A Haandfæstning (Modern Danish: Håndfæstning & Modern Norwegian: Håndfestning, lit. "Handbinding") was a document issued by the kings of Denmark from 13th to the 17th century, preceding and during the realm's personal union with the kingdoms of Sweden and Norway. Following Sweden's independence, similar documents were also issued by its kings. In many ways it is a Scandinavian parallel to the English Magna Carta.

The haandfæstning was the result of the strength of the power of the nobility. The first Danish king who was forced to sign this kind of charter was King Eric V in 1282. It was used as a regular coronation charter for the first time in 1320. Between 1440 and 1648 it was a normal condition for the recognition of a new king. When absolute monarchy was introduced in 1660 the last haandfæstning was mortified.

Unlike in England there was no permanent charter to sign; every new king had to accept a new one that applied to his own reign. On the other hand, all haandfæstninger were based on the same model. The king had to promise that he would rule as a just king; that he would co-operate with the nobility; that he would never imprison any free man; that all leading offices (what one would today call "cabinet minister posts") and all local administration would be filled only by noblemen; and that questions of war and peace depended on the acceptance of the nobility.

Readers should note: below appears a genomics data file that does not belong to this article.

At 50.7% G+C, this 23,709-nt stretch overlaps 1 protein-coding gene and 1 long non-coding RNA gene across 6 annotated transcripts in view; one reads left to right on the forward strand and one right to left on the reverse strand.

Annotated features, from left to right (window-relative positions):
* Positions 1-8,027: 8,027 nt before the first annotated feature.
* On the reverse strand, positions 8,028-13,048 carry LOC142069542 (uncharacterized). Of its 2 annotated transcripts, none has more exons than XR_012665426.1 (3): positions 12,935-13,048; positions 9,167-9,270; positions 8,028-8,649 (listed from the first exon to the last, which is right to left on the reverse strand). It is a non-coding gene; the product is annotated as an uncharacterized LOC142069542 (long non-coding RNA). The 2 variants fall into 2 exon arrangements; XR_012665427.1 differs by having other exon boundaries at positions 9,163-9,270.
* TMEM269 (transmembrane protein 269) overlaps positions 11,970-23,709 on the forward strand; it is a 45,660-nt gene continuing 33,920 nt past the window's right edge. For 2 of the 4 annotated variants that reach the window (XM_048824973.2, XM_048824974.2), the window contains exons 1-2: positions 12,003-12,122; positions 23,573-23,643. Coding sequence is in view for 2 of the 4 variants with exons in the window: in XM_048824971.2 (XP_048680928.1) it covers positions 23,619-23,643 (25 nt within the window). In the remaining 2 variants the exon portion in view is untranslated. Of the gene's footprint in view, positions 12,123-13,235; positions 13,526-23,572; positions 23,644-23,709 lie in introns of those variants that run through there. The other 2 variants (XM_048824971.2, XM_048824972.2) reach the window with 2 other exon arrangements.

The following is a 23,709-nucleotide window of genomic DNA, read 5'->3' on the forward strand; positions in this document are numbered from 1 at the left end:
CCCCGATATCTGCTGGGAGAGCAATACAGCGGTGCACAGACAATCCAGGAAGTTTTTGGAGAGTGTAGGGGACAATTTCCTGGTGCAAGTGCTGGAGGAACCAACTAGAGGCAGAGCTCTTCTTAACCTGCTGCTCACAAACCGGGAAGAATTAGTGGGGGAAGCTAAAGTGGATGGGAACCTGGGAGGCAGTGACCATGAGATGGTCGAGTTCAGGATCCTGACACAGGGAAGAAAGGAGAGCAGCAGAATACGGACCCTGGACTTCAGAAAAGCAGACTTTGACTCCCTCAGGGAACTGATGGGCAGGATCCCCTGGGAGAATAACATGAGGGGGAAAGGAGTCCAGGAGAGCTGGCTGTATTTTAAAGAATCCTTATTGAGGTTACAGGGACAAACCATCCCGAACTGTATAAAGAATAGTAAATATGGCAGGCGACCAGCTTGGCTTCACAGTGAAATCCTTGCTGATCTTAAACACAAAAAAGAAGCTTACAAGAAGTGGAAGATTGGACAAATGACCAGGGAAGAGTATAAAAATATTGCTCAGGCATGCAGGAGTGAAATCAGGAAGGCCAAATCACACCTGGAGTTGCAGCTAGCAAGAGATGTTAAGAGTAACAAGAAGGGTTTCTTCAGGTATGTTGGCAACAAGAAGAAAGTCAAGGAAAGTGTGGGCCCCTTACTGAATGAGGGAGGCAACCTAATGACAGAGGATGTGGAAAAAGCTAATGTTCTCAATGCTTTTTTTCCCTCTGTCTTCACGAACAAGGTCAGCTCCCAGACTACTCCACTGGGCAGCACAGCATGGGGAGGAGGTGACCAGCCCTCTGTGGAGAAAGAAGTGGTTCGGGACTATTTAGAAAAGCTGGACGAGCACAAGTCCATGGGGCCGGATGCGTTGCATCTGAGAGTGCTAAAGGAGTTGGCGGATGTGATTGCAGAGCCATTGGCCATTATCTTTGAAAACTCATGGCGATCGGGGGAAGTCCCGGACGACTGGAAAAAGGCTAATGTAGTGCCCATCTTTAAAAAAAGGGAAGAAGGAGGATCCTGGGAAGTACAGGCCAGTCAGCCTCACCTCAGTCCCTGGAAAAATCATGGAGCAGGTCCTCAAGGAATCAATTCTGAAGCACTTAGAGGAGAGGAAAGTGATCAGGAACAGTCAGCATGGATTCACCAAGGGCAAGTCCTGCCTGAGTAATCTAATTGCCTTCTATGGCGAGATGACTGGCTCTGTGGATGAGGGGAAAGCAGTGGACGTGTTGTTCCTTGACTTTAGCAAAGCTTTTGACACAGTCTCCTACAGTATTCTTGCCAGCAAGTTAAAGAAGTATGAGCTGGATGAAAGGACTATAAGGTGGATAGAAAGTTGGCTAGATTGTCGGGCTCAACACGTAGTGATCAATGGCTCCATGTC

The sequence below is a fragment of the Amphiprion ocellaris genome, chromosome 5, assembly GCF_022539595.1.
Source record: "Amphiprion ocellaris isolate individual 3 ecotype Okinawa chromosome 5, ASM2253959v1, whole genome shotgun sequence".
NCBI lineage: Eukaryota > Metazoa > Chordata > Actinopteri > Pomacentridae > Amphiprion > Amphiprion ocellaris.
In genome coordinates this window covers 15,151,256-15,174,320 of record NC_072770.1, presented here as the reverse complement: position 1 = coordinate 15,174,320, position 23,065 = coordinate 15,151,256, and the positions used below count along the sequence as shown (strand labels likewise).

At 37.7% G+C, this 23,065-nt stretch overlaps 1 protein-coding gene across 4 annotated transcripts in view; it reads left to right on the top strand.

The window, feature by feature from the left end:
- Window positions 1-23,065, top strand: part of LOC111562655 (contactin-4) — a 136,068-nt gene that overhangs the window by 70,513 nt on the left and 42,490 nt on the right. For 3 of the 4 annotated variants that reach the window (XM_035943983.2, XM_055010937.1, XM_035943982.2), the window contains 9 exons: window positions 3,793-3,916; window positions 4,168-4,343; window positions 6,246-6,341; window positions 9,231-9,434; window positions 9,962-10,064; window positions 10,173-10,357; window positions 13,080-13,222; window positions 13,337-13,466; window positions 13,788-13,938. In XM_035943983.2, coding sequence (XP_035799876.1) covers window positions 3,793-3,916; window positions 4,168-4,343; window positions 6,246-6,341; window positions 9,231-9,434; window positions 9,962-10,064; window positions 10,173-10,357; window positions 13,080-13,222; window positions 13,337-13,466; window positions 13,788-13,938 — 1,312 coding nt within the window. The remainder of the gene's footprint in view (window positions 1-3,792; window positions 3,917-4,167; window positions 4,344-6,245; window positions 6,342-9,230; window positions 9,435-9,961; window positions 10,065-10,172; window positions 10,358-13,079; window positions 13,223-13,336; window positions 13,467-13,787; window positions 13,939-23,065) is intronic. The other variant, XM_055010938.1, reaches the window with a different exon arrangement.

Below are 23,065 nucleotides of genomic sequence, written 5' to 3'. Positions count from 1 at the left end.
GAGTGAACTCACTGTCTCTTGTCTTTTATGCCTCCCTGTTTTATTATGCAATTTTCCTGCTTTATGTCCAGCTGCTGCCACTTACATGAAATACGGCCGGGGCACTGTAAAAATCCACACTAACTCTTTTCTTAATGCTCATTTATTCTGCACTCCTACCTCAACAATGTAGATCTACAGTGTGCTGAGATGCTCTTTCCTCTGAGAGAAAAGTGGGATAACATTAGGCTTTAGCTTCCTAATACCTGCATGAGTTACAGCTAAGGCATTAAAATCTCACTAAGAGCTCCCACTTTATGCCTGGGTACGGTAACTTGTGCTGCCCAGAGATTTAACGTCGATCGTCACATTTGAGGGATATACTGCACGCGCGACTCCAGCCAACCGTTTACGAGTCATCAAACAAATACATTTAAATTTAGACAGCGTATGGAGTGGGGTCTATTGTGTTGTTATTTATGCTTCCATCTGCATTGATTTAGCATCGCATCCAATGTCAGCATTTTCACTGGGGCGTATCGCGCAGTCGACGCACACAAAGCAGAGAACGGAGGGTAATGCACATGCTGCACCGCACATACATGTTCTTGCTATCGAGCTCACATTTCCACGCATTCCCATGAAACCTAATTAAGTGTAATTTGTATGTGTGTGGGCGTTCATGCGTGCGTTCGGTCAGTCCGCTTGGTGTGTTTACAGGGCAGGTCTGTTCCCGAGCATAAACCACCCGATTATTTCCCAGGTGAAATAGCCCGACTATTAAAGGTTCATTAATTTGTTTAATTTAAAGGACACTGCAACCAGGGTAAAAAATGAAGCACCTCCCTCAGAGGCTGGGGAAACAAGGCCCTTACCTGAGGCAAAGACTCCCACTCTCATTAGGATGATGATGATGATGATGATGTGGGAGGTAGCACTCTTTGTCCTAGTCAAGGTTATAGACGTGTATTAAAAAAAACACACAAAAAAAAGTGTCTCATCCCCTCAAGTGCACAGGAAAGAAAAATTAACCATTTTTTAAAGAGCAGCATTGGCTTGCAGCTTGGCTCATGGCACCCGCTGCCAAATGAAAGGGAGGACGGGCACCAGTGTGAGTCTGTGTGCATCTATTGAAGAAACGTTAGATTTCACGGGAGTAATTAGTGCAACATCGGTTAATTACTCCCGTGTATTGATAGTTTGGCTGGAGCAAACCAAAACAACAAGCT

The charters did not necessarily transform the kings into puppets; most of them were able to create a solid base of power during their reign. And hardly any Danish king of the period totally kept the rules of the håndfæstning. The severity of the demands of the nobility also wavered from time to time.

Some modern historians have regarded the haandfæstninger as (primitive) predecessors of the modern constitutions. This might be true as for the limitations of the royal power but it would not be fair to call them real democratic constitutions. First of all their purpose seems to have been to secure the power of the nobility and they expressly tried to keep commoners and other people of "low birth" away from any kind of political influence. Unlike their English parallel they therefore do not seem to have inspired any kind of modern Danish constitutional theory.


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